You are herecontent / Day 4 - Nick Kimbrell Passes Through Battery Heights
Day 4 - Nick Kimbrell Passes Through Battery Heights
On his fourth day, Nick was steadfast, weary and anxious to reach Washington. His numerous blisters, "a spectral of blisters," made walking painful, and two blisters were inflamed by infection.
He left Fauquier County, the bridge between the Blue Ridge mountains and northern Virginia. Supreme Court Chief Justice John Marshall was born there. He dominated the court for over three decades, enshrining in law the concept of judicial review, that the court could strike down laws it deemed unconstitutional. Justice Marshall was also responsible for ruling on enumerated powers, defining the responsibilities of Congress.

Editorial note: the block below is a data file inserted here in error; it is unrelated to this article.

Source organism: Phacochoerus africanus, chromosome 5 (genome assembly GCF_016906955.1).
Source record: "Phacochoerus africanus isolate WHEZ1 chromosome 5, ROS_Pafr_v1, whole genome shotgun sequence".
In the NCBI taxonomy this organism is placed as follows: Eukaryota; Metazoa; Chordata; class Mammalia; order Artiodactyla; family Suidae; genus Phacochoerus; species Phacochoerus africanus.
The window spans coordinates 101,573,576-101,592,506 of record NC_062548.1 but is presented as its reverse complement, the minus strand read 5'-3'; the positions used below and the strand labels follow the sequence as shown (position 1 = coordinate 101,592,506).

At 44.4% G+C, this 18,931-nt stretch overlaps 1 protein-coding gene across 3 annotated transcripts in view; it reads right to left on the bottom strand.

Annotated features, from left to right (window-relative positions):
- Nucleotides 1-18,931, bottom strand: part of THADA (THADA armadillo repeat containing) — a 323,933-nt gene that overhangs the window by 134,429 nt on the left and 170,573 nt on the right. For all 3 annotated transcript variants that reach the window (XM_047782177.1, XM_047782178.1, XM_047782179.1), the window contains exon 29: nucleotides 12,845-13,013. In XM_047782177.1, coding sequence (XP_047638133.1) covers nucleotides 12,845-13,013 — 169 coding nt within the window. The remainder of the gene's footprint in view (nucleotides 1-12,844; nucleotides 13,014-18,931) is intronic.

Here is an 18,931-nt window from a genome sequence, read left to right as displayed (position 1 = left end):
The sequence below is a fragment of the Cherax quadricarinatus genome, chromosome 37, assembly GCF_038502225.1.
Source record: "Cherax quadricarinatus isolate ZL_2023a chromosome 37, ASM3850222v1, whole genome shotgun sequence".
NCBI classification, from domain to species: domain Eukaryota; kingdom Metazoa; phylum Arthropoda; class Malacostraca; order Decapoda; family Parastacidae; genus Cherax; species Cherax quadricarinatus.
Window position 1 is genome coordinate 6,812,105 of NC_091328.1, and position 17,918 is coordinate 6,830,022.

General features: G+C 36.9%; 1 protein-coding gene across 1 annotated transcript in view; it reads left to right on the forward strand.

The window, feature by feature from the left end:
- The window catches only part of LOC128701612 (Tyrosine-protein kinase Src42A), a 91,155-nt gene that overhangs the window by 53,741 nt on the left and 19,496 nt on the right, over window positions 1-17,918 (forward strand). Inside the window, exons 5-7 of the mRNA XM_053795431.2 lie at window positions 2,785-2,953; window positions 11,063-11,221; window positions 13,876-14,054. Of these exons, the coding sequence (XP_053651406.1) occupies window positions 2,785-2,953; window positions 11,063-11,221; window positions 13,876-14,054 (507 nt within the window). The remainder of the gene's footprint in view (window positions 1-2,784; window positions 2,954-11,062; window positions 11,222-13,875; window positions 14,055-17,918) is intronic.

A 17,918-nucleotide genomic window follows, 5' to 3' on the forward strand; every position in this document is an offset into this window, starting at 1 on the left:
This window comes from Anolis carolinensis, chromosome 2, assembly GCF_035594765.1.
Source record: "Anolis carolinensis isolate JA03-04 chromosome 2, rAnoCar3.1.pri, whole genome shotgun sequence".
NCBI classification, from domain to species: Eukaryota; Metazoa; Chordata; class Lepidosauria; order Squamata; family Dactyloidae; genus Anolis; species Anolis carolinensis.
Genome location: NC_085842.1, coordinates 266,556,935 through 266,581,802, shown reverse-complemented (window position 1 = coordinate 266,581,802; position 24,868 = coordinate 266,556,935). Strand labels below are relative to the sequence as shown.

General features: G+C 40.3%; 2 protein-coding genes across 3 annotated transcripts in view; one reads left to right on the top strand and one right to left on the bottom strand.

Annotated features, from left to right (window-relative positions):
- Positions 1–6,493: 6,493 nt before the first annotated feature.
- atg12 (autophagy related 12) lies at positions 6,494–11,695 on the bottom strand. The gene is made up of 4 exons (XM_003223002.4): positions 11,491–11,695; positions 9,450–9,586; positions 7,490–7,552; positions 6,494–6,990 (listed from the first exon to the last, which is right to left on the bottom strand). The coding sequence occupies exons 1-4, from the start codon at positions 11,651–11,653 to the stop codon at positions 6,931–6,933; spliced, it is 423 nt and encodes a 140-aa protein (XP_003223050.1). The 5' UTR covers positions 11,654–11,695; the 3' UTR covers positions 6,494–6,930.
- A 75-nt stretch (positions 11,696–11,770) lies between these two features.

He walked through Bull Run his way to Gainesville, where he spent the night. His march had advanced from an action he had undertaken to being a part of him. He undertook his march to broadcast the evils of the war; now his subconscious was engrossed with it, and he thought about all the soldiers who had fought. At Battery Heights, Nick decided to break and dozed off on that hallowed ground. He awoke shortly later to an eerie scene: black clouds had rolled in, casting a ghostly pallor over the landscape, as though lost souls walking around the battlefield wanted Nick to know their soldierly sacrifice, and in so doing, recognized his.